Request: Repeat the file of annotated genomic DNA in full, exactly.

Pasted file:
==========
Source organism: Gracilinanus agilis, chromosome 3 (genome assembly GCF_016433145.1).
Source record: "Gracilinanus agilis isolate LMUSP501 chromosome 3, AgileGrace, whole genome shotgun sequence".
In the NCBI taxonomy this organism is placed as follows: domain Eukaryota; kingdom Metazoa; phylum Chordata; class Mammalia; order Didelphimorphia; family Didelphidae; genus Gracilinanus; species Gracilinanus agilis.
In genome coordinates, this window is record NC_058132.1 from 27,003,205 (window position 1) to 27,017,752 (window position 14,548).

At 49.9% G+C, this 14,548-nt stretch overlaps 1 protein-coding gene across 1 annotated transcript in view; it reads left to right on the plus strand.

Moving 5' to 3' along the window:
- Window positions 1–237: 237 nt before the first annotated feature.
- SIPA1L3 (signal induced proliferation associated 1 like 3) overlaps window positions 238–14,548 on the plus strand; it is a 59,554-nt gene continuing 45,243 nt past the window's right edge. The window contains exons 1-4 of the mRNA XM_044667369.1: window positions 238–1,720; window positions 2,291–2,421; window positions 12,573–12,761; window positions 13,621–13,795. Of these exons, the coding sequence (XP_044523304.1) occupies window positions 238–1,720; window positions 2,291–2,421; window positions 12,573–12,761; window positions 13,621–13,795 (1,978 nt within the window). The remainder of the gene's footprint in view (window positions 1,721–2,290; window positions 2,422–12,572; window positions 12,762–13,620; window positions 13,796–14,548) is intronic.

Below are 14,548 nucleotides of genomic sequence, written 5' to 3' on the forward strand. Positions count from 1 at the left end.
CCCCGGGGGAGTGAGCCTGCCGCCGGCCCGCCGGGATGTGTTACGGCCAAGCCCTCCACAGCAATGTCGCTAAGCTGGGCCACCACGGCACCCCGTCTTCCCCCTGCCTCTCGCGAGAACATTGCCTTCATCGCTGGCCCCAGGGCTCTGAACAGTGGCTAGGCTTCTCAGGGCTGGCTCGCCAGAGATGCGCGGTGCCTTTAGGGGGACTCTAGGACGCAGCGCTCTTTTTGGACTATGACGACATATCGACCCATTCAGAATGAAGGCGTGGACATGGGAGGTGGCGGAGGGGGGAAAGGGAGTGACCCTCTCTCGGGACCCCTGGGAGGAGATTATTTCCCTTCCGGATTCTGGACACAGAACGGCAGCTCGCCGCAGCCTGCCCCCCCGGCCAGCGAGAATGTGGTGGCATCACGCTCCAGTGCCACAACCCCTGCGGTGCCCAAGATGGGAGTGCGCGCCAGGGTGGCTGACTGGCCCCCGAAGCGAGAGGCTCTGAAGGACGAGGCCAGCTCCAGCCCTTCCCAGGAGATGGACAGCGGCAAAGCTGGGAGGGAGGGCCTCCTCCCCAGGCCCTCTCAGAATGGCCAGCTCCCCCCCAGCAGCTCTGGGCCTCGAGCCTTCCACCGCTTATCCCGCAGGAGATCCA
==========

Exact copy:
Source organism: Gracilinanus agilis, chromosome 3 (genome assembly GCF_016433145.1).
Source record: "Gracilinanus agilis isolate LMUSP501 chromosome 3, AgileGrace, whole genome shotgun sequence".
In the NCBI taxonomy this organism is placed as follows: domain Eukaryota; kingdom Metazoa; phylum Chordata; class Mammalia; order Didelphimorphia; family Didelphidae; genus Gracilinanus; species Gracilinanus agilis.
In genome coordinates, this window is record NC_058132.1 from 27,003,205 (window position 1) to 27,017,752 (window position 14,548).

At 49.9% G+C, this 14,548-nt stretch overlaps 1 protein-coding gene across 1 annotated transcript in view; it reads left to right on the plus strand.

Moving 5' to 3' along the window:
- Window positions 1–237: 237 nt before the first annotated feature.
- SIPA1L3 (signal induced proliferation associated 1 like 3) overlaps window positions 238–14,548 on the plus strand; it is a 59,554-nt gene continuing 45,243 nt past the window's right edge. The window contains exons 1-4 of the mRNA XM_044667369.1: window positions 238–1,720; window positions 2,291–2,421; window positions 12,573–12,761; window positions 13,621–13,795. Of these exons, the coding sequence (XP_044523304.1) occupies window positions 238–1,720; window positions 2,291–2,421; window positions 12,573–12,761; window positions 13,621–13,795 (1,978 nt within the window). The remainder of the gene's footprint in view (window positions 1,721–2,290; window positions 2,422–12,572; window positions 12,762–13,620; window positions 13,796–14,548) is intronic.

Below are 14,548 nucleotides of genomic sequence, written 5' to 3' on the forward strand. Positions count from 1 at the left end.
CCCCGGGGGAGTGAGCCTGCCGCCGGCCCGCCGGGATGTGTTACGGCCAAGCCCTCCACAGCAATGTCGCTAAGCTGGGCCACCACGGCACCCCGTCTTCCCCCTGCCTCTCGCGAGAACATTGCCTTCATCGCTGGCCCCAGGGCTCTGAACAGTGGCTAGGCTTCTCAGGGCTGGCTCGCCAGAGATGCGCGGTGCCTTTAGGGGGACTCTAGGACGCAGCGCTCTTTTTGGACTATGACGACATATCGACCCATTCAGAATGAAGGCGTGGACATGGGAGGTGGCGGAGGGGGGAAAGGGAGTGACCCTCTCTCGGGACCCCTGGGAGGAGATTATTTCCCTTCCGGATTCTGGACACAGAACGGCAGCTCGCCGCAGCCTGCCCCCCCGGCCAGCGAGAATGTGGTGGCATCACGCTCCAGTGCCACAACCCCTGCGGTGCCCAAGATGGGAGTGCGCGCCAGGGTGGCTGACTGGCCCCCGAAGCGAGAGGCTCTGAAGGACGAGGCCAGCTCCAGCCCTTCCCAGGAGATGGACAGCGGCAAAGCTGGGAGGGAGGGCCTCCTCCCCAGGCCCTCTCAGAATGGCCAGCTCCCCCCCAGCAGCTCTGGGCCTCGAGCCTTCCACCGCTTATCCCGCAGGAGATCCA